Our married priests are holy men, and I challenge anyone to prove otherwise. Rome, you need to make this change to serve your people and to allow many good and holy married men to serve Christ and His Church!

Brother Ed

PS — Jer, as a former Evangelical and Presbyterian Calvinist, can I be of help to you in some way? The Catholic Faith can be found in scripture and history, which is why those of us here, when we discovered it, had to convert.

Brother Ed September 12, 2008 at 9:11 AM

Bill — That is true. Many young men from our seminary will deliberately put off their ordination until they find a wife. I remember asking a young chap from Usurhod, who was in his last year at seminary, when he was to be ordained.

“First find wife,” he smiled, replying in broken English. “Then get married”.

The point IS, however, that the Catholic FAITH allows for married priests. It is just the Roman rite which does not.

bill912 September 13, 2008 at 10:23 AM

Actually, the Roman Rite does allow for the ordination of married men. It’s just not the norm. We do have some married priests. All of them are former Protestant ministers.

bill912 September 13, 2008 at 10:28 AM

Ed Peters was not claiming Milingo is a heretic like the priest Arius by decrying the discipline of priestly celibacy. Milingo is a schismatic.

Brother Ed September 15, 2008 at 11:29 PM

Well, the way the article was written gives the impression that Milingo’s crusade against the celibate priesthood is the reason why he is unhappy with Milingo.

That’s why I responded the way I did.

Jer September 18, 2008 at 4:49 PM

Thanks for your response Brother Ed.

Though I understand that certain sects of the Catholic Church allow married priests, and some don’t, it seems quite silly to me. I understand the scriptural support for priests being unmarried (and the potential benefits). However, in a world ever deceived by false teachings (many churchs today for instance support ordaining women, homosexuals, and support abortion, to name a couple issues) the Church has to be quite clear about where it stands on issues, and must be very translucent to the world.

However, having been raised without Christian teachings, found myself quite at odds with Christianity to begin with! Simply because all those around me to called themselves “Christian”, simply did not act as such. It all seemed as if it were a lie. Eventually, I found the truth of Christian belief and was baptized. As did you Ed, I’ve recently come to believe some things about the history and Tradition of Christian teaching that I’m finding myself in a position where I can only believe the Catholic Church still retains true teaching.

However, for everyone who is outside of the Christian body of believers having one sect of the Church saying no to married priests, and another sect saying yes, SOUNDS like variation in “T”radition to the unbaptized or uneducated.

Having blog entries like the couple I pointed out in my original comment, which both seem to contradict one another, most certainly does not clear these muddy waters for anyone.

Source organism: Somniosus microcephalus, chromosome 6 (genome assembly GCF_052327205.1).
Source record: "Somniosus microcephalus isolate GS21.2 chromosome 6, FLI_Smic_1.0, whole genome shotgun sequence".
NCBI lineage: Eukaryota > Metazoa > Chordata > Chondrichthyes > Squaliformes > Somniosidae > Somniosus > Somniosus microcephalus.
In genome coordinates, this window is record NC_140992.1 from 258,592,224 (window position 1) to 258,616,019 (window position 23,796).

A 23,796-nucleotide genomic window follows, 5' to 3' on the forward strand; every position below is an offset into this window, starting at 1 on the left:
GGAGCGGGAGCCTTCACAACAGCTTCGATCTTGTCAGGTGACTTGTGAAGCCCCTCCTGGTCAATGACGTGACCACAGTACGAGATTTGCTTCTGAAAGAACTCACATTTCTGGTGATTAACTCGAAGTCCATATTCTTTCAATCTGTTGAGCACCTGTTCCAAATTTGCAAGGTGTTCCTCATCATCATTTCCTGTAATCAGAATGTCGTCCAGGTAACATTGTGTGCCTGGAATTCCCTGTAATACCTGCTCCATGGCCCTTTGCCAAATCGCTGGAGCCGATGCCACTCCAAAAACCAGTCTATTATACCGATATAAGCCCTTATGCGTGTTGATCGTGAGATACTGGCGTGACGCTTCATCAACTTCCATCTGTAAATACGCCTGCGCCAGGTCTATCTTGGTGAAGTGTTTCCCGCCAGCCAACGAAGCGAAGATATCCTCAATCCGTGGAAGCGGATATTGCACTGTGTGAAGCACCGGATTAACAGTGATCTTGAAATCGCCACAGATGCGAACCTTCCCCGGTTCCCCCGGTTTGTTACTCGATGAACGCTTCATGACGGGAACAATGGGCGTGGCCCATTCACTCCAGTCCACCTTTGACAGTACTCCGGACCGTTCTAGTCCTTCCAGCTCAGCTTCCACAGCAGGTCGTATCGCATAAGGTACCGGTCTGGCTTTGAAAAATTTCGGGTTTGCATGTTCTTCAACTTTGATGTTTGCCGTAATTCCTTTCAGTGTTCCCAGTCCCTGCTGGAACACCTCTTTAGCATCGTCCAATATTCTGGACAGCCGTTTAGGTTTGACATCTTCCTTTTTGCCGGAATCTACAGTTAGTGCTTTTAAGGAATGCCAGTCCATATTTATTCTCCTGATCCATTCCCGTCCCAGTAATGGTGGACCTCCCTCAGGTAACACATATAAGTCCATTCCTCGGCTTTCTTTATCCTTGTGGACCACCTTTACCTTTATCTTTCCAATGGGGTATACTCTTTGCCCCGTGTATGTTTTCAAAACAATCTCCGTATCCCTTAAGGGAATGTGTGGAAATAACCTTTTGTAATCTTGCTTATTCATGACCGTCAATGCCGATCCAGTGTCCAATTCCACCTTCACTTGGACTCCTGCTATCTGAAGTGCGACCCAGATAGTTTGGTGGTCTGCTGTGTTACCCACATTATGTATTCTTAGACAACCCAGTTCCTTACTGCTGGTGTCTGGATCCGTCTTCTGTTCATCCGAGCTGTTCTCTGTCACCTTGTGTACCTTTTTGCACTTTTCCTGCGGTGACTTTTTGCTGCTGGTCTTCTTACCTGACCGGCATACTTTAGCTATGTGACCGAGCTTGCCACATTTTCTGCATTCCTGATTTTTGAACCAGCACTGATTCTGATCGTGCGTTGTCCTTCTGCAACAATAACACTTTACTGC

I don’t know all the details behind Milingo. However, simply from reading Steve Ray’s blog entry, it would sound like the Catholic Church excommunicated Milingo for ordaining married men. And if this is not a big “T” Tradition issue, why would he be completely removed from the entire Church body for doing such?

I can only assume then, that the Church excommunicated him for reasons outside of the actual ordaining issue. Perhaps, they removed him because he stood in defiance of “policy”. Though I can’t see any Biblical (at least that I know of) support for removing a person from the entire body of Christ for violating an administrative policy.

If his ordaining of married men is not anti-Biblical, what gives us as Christians the right to remove him from the body of Christ? As I said, I don’t know all the details surrounding this issue. However, I think this is a perfect example of why “the world” cannot see the Catholic Church as the “salt of the earth”, and why folks cannot see Christians as a light in the darkness.

Perhaps remove Milingo from his position within the Church for violating policy. But I just don’t see how he can be “excommunicated”. Perhaps I have yet to learn enough about the Catholic Tradition to understand the nuances of this issue.

As far as the world is concerned, any conflict within the church on what should or shouldn’t be, or what is taught, or what isn’t taught, suggests the fallibility of our Faith and the Word we hold so dear. The World could care less about whether it is a “tradition” or “Tradition”. I say this as a Christian, not as a Catholic (which I am not yet). But I say this in the interest of all persons who call themselves Christians. It is because of issues like this, and the presence of the numerous ‘denominations’ and the varied teachings that creates the doubts in Christ that so many people carry with them.

God Bless,